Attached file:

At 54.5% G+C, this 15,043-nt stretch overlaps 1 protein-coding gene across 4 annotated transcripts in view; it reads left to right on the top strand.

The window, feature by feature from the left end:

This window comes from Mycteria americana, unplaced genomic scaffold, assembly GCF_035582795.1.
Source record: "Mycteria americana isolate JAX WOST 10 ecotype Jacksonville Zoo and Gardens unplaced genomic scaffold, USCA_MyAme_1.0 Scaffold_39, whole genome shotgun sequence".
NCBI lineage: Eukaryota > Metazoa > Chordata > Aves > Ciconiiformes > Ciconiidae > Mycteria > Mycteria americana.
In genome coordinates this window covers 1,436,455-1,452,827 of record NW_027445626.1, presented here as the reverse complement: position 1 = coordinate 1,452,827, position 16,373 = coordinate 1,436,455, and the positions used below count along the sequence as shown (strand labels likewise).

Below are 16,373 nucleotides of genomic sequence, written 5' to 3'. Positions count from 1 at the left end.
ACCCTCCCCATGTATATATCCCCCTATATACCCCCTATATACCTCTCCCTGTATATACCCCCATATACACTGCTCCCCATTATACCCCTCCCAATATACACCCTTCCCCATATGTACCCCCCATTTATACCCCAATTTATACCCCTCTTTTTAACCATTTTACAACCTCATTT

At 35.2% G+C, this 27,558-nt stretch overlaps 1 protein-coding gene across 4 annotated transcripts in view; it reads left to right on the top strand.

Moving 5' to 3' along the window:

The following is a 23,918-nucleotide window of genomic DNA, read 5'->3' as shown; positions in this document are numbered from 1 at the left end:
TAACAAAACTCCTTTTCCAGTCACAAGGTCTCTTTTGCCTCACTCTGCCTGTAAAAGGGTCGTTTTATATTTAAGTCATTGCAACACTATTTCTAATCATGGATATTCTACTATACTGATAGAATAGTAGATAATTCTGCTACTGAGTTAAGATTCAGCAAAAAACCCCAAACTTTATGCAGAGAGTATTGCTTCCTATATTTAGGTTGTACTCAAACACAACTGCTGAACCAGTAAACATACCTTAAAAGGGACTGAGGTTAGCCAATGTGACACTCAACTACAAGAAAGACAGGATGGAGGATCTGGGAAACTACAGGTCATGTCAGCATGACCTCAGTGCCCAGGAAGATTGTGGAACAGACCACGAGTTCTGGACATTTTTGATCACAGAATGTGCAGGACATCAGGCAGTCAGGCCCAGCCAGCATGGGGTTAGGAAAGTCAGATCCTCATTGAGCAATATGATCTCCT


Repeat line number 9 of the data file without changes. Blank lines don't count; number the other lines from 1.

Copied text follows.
At 35.2% G+C, this 27,558-nt stretch overlaps 1 protein-coding gene across 4 annotated transcripts in view; it reads left to right on the top strand.